Because of that, if spending is decreased in the way Trump seems to want it to be, you will see money taken from the poor which had a strong positive impact on economic growth, in order to give that money to corporations and rich which has a significantly weaker positive impact on economic growth. If you are keeping tabs, that equals a negative impact on economic growth (outside of the stock market at least).

Basically, you are balancing the books into the red.

Overall, general economic logic states that a strong economy is not the time to be reducing government spending on principle. While we should always be looking at ways to improve efficiency and we should be looking to balance the budget, generally, government spending should increase when interest on that spending is low, as it is now. That means now is the best time for the government to be spending money to set us up for the future. The strong economy also means that companies don't really need an injection of cash. Companies actually have tons of capital right now. The things that are limiting the economy are largely things like infrastructure, lack of qualified workers and the global economy (two of the three should be handled by increasing spending, not decreasing revenue).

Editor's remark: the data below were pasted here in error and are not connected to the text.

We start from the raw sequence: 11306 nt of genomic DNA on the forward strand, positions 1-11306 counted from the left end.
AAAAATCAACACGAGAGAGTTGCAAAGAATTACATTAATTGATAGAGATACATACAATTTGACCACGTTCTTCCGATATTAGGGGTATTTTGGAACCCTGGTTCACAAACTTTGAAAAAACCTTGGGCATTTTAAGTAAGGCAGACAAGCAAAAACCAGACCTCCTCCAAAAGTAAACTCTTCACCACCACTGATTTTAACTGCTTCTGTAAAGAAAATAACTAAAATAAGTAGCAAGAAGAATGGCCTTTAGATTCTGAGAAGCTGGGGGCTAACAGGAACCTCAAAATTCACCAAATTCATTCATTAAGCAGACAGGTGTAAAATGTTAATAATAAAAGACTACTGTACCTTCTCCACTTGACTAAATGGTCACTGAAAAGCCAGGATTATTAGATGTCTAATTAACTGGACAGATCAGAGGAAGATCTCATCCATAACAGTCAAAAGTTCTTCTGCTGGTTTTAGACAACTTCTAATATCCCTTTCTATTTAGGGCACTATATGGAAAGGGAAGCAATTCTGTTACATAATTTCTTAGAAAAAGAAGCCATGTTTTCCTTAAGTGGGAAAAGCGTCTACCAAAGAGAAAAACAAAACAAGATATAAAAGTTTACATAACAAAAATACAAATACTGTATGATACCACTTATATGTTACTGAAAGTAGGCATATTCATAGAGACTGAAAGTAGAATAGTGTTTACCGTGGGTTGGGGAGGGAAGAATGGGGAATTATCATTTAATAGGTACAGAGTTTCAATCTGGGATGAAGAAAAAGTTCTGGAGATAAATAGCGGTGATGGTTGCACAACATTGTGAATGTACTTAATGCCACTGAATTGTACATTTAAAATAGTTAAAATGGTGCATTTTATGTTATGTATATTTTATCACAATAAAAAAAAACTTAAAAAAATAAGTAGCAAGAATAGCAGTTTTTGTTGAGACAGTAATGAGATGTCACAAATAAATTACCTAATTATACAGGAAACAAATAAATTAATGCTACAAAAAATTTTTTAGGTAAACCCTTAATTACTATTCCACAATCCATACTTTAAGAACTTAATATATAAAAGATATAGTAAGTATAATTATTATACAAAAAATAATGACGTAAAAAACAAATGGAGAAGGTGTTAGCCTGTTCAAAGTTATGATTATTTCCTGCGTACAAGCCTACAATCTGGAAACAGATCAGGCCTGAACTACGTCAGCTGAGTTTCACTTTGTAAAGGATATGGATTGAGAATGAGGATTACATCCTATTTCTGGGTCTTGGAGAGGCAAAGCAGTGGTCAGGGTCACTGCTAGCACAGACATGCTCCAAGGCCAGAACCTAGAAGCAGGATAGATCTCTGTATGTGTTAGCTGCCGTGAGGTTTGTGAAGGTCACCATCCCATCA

I wholly believe that if this money was spent intelligently, it could have maybe double the positive impact of this tax bill, while reaching further than this tax bill will be able to at remedying some major issues that are facing this country.